Pepsi is another brand that had an issue in China, where they translated “Pepsi Brings You Back to Life” to the slightly less cheerful “Pepsi Brings You Back from the Grave.”
Tools to help enforce brand consistency
Brand consistency can be a tricky thing to get right, but when done well – like in the case of BrewDog – it presents customers with a positive image that enforces brand trust, awareness and visibility. Once you get your brand’s image right, it’s important to keep it consistent.
One of the greatest challenges is keeping your entire organization educated on how to create on-brand content. The best way to achieve this is to present your whole organization with a clear set of brand guidelines so they can be available for reference at all times.
Below is a list of some useful branding tools that can also help make sure your brand is consistently presented across your entire organization, regardless of where or how it is appearing.
It’s not enough to just share your brand guidelines and hope that everyone reads them. You need to train your team members in how to apply the guidelines in their everyday work. With Lessonly, you can quickly and easily create an online training session that you can distribute to the whole company. This means that every team member can complete brand training in their own time. As the training is online, team members can also refer back to it if they need a refresher and it can be included as part of onboarding for new recruits.
Lessonly also allows you to add a quiz at the end of the training so team members can test out what they have learned. You can even see the test results, so if someone gets too many questions wrong, they can be prompted to take the training again.
The OnBrand Grader is a clever tool that scans your website and gives you a score on how consistently your brand is presented there. It also produces a brief report on what you could do to increase your on-site brand consistency. And it’s all for free!
Social media sharing is an important way to get the word out about your latest piece of content. Rebrandly allows you to create short and neat links based on your brand’s name. This ensures that users who click on the links you share know that the link belongs to you. Branded links also enforce brand visibility and trust, and can increase click-through rates by up to 39% when compared to generic short URLs.
How long does it take you to find the correct company logo? Bynder Orbit is a free creative content management tool that helps you to find the files you need fast. Orbit uses a filter file structure, rather than a folder structure, which means you don’t have to trawl through folders to find what you’re looking for. Instead, Bynder Orbit allows you to filter out results until you’ve found your file.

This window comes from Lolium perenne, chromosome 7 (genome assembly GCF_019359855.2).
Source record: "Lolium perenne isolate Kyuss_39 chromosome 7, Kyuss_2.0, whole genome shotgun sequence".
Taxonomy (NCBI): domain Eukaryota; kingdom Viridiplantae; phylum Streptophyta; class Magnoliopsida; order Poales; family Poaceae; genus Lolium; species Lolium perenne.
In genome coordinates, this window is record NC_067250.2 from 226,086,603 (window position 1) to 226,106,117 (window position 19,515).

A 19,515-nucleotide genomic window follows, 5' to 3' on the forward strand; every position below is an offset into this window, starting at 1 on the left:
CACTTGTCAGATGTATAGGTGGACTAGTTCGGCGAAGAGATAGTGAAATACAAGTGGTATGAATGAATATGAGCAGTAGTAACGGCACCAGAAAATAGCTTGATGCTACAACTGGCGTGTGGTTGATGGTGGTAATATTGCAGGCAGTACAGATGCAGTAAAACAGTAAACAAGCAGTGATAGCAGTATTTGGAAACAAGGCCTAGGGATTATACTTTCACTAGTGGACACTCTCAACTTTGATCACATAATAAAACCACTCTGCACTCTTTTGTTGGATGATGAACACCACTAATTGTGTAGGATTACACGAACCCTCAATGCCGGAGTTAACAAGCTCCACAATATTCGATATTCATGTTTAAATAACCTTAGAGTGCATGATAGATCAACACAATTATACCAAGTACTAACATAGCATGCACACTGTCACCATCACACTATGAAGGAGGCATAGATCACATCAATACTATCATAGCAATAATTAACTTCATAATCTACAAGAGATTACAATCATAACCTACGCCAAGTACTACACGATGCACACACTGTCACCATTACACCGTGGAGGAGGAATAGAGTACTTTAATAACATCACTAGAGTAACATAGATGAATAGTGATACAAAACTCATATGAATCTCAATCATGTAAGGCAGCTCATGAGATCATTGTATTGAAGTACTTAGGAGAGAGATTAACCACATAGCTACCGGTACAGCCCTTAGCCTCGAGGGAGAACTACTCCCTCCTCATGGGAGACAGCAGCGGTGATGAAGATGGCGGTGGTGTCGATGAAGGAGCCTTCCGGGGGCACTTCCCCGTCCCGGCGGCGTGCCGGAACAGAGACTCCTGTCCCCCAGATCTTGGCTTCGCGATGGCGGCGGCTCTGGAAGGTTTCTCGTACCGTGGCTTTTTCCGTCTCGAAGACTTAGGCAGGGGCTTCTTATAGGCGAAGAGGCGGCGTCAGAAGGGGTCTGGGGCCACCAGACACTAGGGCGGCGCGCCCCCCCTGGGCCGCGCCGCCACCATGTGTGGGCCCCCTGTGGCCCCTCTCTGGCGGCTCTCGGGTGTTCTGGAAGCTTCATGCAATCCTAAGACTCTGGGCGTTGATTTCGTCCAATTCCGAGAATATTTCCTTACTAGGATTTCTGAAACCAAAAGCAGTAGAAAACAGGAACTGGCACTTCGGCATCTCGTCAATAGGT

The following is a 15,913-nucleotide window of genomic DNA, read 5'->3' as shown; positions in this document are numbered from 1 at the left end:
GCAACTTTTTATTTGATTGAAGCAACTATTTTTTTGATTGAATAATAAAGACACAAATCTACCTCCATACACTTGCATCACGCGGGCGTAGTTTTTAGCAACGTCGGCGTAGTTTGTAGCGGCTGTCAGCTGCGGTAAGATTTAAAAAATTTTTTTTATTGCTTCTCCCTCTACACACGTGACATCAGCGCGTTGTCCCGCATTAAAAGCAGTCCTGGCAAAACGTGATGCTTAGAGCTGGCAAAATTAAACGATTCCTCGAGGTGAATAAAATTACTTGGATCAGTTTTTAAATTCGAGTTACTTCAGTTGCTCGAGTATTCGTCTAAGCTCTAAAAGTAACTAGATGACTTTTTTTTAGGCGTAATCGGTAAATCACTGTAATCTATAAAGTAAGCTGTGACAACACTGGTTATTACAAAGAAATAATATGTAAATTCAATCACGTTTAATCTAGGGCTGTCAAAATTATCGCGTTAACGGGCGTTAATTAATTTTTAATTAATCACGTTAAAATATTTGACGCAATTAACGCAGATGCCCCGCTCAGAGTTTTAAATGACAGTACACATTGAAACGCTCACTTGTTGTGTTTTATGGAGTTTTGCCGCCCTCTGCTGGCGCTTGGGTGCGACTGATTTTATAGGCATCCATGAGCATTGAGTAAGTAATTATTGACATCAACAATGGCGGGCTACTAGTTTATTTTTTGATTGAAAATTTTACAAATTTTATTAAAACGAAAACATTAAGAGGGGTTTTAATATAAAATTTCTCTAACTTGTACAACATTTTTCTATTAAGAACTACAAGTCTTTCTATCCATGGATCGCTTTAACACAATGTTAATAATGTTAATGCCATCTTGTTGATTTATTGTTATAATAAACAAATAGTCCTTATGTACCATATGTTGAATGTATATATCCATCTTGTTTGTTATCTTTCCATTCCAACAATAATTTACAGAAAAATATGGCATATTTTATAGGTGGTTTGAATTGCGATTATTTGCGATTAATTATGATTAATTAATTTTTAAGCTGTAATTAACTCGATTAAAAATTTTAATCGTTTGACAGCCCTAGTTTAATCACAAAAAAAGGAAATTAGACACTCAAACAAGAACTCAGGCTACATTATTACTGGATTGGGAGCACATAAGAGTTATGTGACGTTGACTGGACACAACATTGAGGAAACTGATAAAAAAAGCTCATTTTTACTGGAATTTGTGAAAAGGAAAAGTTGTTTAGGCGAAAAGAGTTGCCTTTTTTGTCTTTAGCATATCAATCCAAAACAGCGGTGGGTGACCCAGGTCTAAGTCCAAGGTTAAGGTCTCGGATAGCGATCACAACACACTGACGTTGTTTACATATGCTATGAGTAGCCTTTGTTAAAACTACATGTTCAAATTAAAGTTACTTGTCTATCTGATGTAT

Additionally, you can add manual tags to your files. So all branded assets could be tagged with the word ‘brand assets’, so with a simple search, all your brand assets would appear.
Moz’s Fresh Web Explorer will alert you whenever your brand is mentioned online. This means that whenever a press release goes live on another site, or a blog article mentions your company, you can make sure that your brand is mentioned in the way you want it to. Google Alerts does much the same thing as this tool, but for free. Though, in my experience Fresh Web Explorer finds more mentions.
Coverage Book is a great tool to help moderate your media coverage so you can check that all mentions are on-brand. The tool allows you to compile all your PR coverage in one place and view it in a user-friendly format. You can then look through your PR coverage and quickly make sure that each quote, comment and statement comes across in a way that’s consistent with your brand.
BrandsEye is like the Fresh Web Explorer, but for social media. Using this tool, you can keep track of your brand’s social media mentions, where brand consistency is vital. So if an employee is talking about your business in an off-brand way, or uses an old logo, you can pick up on this and send them your brand training resources on Lessonly.
Consistency is a key factor in making sure that your brand fulfills its potential. Enforcing it will take your marketing to the next level and build trust and recognition with consumers. By making proper use of these branding tools, you can increase consistency and ensure that your brand will be presented correctly by everyone.
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This Article is About:
- Building brand consistency
- Enforcing brand consistency
- Online branding
- Branding tools